TRENTON – State residents who were scammed into using Western Union payments can seek compensation from a multi-state settlement, the attorney general announced.
Attorney General Christopher S. Porrino said New Jersey residents who were deceived into sending payments to scammers using Western Union’s wire transfer service can seek compensation from a $586 million settlement with Western Union, in which the state participated.
Compensation may be available to those residents who were victims of the fraud-induced money transfer using Western Union services between Jan.1, 2004 and Jan. 19, 2017.
Third-party con artists got unwitting customers to wire money using Western Union. The settlement with Western Union resolved an investigation into these fraud-induced money transfers.
The attorney general’s office said that New Jerseyans who reported this them or Western Union may soon receive a claim form in the mail, possibly within two weeks. The form will explain how to file a claim. Those who feel they are eligible but do not receive a form may file a claim at westernunionremission.com or call 1-844-319-2124 for more information.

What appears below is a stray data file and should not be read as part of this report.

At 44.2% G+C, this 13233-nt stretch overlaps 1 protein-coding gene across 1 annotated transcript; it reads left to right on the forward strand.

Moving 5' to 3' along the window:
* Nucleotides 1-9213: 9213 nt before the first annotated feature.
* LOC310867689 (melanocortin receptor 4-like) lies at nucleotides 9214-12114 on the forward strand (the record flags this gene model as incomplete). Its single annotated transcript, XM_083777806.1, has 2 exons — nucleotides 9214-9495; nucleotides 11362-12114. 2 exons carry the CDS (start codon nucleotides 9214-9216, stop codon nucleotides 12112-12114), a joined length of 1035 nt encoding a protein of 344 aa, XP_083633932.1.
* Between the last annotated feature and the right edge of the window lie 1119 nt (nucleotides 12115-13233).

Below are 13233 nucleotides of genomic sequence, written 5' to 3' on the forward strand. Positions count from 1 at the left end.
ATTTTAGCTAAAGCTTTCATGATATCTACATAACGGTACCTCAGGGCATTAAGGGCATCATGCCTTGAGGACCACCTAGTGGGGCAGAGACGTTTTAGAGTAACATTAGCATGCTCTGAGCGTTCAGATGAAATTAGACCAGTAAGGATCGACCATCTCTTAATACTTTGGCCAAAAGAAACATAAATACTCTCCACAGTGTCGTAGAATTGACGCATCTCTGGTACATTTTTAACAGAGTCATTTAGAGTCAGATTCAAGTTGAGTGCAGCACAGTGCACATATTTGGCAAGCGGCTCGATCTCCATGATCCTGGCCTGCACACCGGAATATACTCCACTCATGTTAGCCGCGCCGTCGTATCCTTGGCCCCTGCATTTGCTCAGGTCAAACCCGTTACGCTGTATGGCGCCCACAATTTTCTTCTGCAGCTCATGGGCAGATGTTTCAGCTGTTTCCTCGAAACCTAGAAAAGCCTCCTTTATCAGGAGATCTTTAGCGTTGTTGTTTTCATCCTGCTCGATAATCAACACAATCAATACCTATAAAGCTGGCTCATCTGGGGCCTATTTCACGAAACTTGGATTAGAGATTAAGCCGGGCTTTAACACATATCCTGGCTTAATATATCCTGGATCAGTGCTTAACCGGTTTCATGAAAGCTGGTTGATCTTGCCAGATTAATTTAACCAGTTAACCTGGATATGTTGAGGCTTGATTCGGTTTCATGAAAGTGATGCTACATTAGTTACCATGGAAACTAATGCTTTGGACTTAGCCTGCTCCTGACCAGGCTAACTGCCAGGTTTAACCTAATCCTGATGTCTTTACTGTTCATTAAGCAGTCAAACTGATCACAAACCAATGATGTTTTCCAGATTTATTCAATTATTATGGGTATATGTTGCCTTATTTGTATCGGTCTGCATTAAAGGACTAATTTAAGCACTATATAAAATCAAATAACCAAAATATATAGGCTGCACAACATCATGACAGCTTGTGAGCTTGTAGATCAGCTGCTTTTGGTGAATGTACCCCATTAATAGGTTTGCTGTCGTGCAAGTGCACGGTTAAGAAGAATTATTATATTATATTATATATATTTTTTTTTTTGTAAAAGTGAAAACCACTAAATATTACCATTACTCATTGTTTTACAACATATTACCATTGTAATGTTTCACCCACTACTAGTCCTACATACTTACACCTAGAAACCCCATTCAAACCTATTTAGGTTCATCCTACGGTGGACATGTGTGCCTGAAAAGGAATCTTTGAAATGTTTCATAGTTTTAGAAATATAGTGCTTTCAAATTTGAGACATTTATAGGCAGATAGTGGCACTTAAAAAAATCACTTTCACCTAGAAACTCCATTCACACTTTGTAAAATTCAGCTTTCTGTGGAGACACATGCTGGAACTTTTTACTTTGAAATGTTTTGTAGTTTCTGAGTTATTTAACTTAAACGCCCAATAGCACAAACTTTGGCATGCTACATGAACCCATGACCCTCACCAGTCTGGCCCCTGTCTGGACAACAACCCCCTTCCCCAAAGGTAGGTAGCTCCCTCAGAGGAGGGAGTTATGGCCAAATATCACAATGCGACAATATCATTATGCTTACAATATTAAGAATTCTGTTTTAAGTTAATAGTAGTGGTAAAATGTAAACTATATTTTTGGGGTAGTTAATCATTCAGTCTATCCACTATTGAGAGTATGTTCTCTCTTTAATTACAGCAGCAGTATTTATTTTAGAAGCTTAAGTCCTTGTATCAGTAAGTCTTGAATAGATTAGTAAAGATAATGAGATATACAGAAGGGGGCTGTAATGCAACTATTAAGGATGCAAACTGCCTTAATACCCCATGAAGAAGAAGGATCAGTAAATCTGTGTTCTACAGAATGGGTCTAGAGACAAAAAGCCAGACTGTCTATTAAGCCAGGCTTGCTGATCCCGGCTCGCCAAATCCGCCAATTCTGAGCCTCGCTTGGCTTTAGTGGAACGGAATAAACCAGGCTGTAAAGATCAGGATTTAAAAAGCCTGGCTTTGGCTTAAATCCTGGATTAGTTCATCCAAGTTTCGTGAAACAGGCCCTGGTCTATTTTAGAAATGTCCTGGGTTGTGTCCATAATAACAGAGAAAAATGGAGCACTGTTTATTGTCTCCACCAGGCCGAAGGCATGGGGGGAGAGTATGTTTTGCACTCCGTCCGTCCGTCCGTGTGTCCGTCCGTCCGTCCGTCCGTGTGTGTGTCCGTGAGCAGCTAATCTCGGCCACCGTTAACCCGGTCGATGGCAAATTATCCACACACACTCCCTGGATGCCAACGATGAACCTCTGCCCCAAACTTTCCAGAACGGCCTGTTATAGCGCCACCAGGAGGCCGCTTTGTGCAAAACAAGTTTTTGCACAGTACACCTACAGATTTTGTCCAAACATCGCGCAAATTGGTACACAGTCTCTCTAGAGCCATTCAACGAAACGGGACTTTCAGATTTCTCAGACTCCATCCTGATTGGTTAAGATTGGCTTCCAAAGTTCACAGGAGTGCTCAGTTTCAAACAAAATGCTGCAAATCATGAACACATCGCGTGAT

Filing a claim is free, and no personal information such as bank account or credit card numbers will be requested. All claims must be returned by Feb. 12.
“Unfortunately, con artists use all types of ruses and tall tales to convince people to wire them money – and they sometimes succeed. Some of these ‘send money’ scams may appeal to the target’s humanitarianism or love of family, while others may suggest the would-be victim needs to wire money in order to claim a big sweepstakes prize,” Porrino said.
“The position of the states in this matter was that Western Union must be more vigilant going forward,” Porrino said, “but consumers can protect themselves, too, by exercising great caution in the face of overtures asking that they send money. If a person is being told a loved one is in need or in danger, we urge that he or she proceed with deliberation and make every effort to authenticate the story independently. And if a supposed ‘bargain’ or ‘contest prize’ sounds too good to be true, it probably is. We recommend that they not take the bait.”